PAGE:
Alter Bridge man casually tosses out one of the hard rock records of the year
Those of us that were no good at sport at school of being jealous of the kid that was the best footballer, the best at running, the best at everything. Hell, they even got off with the girl you really liked at the school disco. Despite all this, though, they were actually an all-round decent chap and, try as you might, you just couldn’t hate them.
Before we disappear too far into MVM’s youthful private hell – and believe us losing Dawn Hughes at the disco in 1990 still hurts to this day – it is worth saying that these feelings were stirred up by the third record from Tremonti.
Most people, you would assume anyway, would have been content with being part of just one million selling bunch of arena botherers, not Mark Tremonti. Instead he recruited Myles Kennedy and did with Alter Bridge what he had previously done with Creed.
Then, as well as the fact he can play the guitar like a god, he decides to form a band that carries his name. Lo and behold they are pretty damn good too. In fact, that’s not correct, because “Dust” is better than good, it’s brilliant.
The ten songs here, right from the opening notes of the Dream Theater-esque “My Last Mistake” are so confident, so classy and so damn catchy that you forget any notion of jealousy and instead get your fists in the air, before being swept along in its slipstream.
“The Cage” is an absolutely mighty slice of arena rock, with a solo that out Slash’s Slash if you will, with the more heavy metal orientated “Once Dead” – complete with some fine drumming from Garrett Whitlock – refuses all efforts to constrain it.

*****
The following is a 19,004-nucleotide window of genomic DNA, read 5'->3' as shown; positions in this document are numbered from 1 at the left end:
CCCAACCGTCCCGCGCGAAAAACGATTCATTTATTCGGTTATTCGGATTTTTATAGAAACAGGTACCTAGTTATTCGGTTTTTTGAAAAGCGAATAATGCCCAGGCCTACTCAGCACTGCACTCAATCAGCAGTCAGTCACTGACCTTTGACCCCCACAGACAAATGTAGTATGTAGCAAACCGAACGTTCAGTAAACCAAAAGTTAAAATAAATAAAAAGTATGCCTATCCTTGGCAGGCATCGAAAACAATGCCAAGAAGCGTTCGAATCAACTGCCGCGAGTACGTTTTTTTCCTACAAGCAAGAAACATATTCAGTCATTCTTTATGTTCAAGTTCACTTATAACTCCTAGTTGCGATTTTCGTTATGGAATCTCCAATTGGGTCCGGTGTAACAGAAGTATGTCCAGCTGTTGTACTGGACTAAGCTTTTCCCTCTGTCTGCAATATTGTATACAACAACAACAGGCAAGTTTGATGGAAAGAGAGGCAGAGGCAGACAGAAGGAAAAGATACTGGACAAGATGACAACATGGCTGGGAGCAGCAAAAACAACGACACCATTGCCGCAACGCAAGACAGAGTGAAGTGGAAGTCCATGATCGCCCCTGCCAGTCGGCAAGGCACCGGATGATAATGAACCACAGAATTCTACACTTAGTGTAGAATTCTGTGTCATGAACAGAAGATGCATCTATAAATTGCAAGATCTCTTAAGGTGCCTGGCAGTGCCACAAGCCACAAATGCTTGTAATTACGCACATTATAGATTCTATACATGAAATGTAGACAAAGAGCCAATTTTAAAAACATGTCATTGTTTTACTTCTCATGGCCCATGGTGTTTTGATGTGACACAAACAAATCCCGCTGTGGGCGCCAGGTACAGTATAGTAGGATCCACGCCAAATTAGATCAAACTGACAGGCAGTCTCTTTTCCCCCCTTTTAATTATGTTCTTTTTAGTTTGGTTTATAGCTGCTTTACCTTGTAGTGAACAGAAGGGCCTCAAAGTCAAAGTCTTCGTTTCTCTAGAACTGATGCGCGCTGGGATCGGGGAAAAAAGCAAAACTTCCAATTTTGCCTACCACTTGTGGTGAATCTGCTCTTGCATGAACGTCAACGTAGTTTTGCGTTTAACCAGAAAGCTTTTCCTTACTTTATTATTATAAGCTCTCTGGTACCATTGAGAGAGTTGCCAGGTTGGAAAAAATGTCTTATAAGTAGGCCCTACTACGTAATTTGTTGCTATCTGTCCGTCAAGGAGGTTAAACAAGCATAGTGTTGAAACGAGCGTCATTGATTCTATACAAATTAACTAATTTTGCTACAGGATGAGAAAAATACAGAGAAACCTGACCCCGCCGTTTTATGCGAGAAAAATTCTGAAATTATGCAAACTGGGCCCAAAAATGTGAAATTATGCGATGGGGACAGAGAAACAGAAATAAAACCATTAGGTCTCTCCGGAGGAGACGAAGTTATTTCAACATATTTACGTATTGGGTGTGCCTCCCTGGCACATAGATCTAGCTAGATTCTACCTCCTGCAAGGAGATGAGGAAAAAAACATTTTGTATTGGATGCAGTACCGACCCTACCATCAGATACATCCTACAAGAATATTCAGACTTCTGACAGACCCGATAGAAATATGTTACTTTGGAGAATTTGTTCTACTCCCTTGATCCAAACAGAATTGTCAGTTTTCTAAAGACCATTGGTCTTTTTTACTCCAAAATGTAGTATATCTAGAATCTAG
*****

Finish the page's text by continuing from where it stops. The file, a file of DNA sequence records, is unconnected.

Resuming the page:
Things here are not all about bluster, though. The title track is a nice line in unashamed balladry, mobile phone lights the world over will shine brightly for “Tore My Heart Out” and “Never Wrong” does mid-paced radio rock as well as anybody. The only conclusion to be reached here, is that huge hooks are something that Tremonti evidently can do without even thinking about it.
There is a feeling however, that Tremonti, the band, and Tremonti, the man, are actually happier when they are erring on the heavy side of things. “Betray Me” – perhaps the best thing here – crushes, “Catching Fire”, appropriately the slowest burner, does menacing before it cuts loose, sees the band seemingly having fun, as Wolfgang Van Halen pounds the bass into submission, while “Never See” merrily sets about destroying everything in its path and salting the earth for good measure.
Thing end with what is initially the most understated, stripped back thing here. The gorgeous, acoustic driven first couple of minutes of “Unable To See” are lovely, but “Dust” isn’t that kind of record, so it soars away instead.
Instead, what “Dust” is instead, is unashamedly massive. It is proud that it wants to be number one in about 46 countries, and it’s a big screw you to anyone who says rock is dead. It’s also magnificent.